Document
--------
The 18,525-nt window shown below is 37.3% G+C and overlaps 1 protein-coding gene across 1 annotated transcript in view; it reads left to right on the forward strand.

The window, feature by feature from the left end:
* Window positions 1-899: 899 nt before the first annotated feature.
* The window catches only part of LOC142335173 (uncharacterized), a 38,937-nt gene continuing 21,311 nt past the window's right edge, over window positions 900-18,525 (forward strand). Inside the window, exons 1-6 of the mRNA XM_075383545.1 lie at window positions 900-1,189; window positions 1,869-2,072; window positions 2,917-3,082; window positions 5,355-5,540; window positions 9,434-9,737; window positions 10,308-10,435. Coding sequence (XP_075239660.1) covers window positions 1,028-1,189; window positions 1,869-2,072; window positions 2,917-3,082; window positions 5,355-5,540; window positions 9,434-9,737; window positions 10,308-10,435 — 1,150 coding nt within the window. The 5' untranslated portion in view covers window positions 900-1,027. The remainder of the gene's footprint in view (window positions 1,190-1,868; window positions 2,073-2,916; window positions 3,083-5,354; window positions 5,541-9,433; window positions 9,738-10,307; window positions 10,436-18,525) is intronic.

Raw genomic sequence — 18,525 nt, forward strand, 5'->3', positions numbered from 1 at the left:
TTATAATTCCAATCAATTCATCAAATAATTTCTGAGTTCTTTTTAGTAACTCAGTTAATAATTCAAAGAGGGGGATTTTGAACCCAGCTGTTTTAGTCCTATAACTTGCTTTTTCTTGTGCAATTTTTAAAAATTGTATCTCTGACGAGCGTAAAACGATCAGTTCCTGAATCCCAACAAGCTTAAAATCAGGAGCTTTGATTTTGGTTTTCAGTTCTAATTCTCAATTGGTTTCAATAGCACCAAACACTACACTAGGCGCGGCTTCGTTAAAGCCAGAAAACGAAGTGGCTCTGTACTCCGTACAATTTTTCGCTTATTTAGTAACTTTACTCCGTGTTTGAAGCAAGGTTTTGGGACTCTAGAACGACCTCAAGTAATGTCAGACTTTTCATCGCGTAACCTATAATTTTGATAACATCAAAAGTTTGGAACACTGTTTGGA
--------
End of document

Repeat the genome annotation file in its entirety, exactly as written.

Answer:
The 18,525-nt window shown below is 37.3% G+C and overlaps 1 protein-coding gene across 1 annotated transcript in view; it reads left to right on the forward strand.

The window, feature by feature from the left end:
* Window positions 1-899: 899 nt before the first annotated feature.
* The window catches only part of LOC142335173 (uncharacterized), a 38,937-nt gene continuing 21,311 nt past the window's right edge, over window positions 900-18,525 (forward strand). Inside the window, exons 1-6 of the mRNA XM_075383545.1 lie at window positions 900-1,189; window positions 1,869-2,072; window positions 2,917-3,082; window positions 5,355-5,540; window positions 9,434-9,737; window positions 10,308-10,435. Coding sequence (XP_075239660.1) covers window positions 1,028-1,189; window positions 1,869-2,072; window positions 2,917-3,082; window positions 5,355-5,540; window positions 9,434-9,737; window positions 10,308-10,435 — 1,150 coding nt within the window. The 5' untranslated portion in view covers window positions 900-1,027. The remainder of the gene's footprint in view (window positions 1,190-1,868; window positions 2,073-2,916; window positions 3,083-5,354; window positions 5,541-9,433; window positions 9,738-10,307; window positions 10,436-18,525) is intronic.

Raw genomic sequence — 18,525 nt, forward strand, 5'->3', positions numbered from 1 at the left:
TTATAATTCCAATCAATTCATCAAATAATTTCTGAGTTCTTTTTAGTAACTCAGTTAATAATTCAAAGAGGGGGATTTTGAACCCAGCTGTTTTAGTCCTATAACTTGCTTTTTCTTGTGCAATTTTTAAAAATTGTATCTCTGACGAGCGTAAAACGATCAGTTCCTGAATCCCAACAAGCTTAAAATCAGGAGCTTTGATTTTGGTTTTCAGTTCTAATTCTCAATTGGTTTCAATAGCACCAAACACTACACTAGGCGCGGCTTCGTTAAAGCCAGAAAACGAAGTGGCTCTGTACTCCGTACAATTTTTCGCTTATTTAGTAACTTTACTCCGTGTTTGAAGCAAGGTTTTGGGACTCTAGAACGACCTCAAGTAATGTCAGACTTTTCATCGCGTAACCTATAATTTTGATAACATCAAAAGTTTGGAACACTGTTTGGA